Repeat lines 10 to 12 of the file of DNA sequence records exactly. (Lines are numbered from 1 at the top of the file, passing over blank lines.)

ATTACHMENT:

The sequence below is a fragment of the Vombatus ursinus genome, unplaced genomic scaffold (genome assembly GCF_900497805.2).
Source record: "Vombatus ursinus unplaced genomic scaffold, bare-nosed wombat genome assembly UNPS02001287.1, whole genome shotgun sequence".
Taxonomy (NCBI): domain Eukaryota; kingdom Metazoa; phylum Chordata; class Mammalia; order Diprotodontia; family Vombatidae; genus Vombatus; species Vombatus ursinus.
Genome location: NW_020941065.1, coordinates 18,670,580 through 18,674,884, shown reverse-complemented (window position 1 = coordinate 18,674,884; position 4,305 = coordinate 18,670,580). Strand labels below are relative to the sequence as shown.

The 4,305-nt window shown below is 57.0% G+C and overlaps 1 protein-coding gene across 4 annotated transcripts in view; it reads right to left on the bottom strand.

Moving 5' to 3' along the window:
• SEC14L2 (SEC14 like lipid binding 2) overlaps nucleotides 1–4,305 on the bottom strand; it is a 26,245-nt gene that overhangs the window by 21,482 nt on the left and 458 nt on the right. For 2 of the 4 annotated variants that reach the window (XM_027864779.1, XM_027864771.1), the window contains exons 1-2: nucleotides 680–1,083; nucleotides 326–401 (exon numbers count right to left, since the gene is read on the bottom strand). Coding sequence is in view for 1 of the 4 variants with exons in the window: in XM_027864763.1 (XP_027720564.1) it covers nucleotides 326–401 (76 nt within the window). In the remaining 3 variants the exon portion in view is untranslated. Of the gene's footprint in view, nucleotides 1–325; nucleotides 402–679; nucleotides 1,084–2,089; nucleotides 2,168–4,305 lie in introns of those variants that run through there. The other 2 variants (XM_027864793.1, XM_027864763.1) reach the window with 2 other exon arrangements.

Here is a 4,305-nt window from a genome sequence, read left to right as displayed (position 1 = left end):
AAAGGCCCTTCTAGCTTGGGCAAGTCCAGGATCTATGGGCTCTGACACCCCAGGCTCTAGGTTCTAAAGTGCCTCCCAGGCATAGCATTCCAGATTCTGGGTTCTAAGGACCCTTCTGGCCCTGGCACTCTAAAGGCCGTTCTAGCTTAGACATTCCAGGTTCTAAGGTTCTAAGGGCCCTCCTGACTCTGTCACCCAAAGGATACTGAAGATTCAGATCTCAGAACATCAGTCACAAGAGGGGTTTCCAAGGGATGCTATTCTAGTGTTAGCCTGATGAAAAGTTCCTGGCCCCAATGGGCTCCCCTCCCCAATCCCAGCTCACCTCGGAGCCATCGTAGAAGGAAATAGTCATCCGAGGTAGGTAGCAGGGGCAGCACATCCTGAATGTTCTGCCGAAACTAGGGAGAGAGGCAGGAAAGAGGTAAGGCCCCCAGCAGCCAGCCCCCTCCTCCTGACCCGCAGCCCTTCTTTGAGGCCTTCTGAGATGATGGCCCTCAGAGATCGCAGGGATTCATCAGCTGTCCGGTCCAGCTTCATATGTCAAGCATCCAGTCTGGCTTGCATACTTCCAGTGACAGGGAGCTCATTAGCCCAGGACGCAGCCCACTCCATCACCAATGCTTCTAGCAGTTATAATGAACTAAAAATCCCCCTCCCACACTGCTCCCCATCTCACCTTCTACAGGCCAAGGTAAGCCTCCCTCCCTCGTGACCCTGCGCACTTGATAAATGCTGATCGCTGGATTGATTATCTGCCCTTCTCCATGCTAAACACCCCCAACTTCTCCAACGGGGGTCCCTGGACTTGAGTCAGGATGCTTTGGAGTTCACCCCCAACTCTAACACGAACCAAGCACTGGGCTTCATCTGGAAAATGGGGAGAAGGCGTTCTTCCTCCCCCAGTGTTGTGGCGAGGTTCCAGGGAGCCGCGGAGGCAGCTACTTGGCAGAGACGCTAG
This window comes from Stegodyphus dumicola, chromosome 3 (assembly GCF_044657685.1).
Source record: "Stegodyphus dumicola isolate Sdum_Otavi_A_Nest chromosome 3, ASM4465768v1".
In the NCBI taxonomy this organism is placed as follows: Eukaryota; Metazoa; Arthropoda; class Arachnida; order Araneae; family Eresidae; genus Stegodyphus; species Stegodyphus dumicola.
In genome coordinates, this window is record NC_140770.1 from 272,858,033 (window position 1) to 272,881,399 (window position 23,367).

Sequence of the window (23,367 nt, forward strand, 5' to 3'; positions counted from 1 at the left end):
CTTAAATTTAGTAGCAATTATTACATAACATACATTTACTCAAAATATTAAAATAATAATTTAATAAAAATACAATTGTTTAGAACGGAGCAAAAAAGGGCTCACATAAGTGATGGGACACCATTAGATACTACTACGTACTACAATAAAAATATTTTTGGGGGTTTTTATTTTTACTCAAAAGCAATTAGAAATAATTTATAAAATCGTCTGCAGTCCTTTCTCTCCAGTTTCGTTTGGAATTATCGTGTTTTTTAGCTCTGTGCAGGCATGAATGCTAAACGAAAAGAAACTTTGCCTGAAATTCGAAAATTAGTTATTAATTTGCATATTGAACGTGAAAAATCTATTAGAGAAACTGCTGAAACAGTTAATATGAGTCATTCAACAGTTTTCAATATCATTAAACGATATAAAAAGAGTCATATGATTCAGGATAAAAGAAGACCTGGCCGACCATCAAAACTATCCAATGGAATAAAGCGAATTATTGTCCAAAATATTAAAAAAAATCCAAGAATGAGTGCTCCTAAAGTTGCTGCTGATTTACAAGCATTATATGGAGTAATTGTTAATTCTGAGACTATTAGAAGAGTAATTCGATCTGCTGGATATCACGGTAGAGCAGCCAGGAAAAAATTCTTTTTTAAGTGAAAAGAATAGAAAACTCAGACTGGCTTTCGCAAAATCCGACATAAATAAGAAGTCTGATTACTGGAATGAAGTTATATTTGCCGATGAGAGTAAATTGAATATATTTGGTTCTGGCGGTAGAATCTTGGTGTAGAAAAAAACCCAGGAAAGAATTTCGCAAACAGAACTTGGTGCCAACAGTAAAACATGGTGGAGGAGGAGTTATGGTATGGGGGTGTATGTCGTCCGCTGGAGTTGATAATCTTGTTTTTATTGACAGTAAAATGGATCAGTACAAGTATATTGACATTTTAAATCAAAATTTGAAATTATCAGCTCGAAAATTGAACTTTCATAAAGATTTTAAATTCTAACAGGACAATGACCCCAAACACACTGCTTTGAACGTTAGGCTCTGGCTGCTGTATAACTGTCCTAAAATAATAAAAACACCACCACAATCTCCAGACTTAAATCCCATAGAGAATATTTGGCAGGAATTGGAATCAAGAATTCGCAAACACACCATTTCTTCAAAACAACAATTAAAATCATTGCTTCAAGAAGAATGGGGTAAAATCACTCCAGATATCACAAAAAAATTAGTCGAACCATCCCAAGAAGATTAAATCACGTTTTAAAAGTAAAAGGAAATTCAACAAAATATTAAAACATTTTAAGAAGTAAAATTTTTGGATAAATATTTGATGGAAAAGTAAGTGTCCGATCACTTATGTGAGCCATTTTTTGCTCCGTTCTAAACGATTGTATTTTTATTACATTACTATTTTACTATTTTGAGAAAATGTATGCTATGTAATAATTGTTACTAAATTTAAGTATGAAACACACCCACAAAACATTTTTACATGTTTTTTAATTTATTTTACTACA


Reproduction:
This window comes from Stegodyphus dumicola, chromosome 3 (assembly GCF_044657685.1).
Source record: "Stegodyphus dumicola isolate Sdum_Otavi_A_Nest chromosome 3, ASM4465768v1".
In the NCBI taxonomy this organism is placed as follows: Eukaryota; Metazoa; Arthropoda; class Arachnida; order Araneae; family Eresidae; genus Stegodyphus; species Stegodyphus dumicola.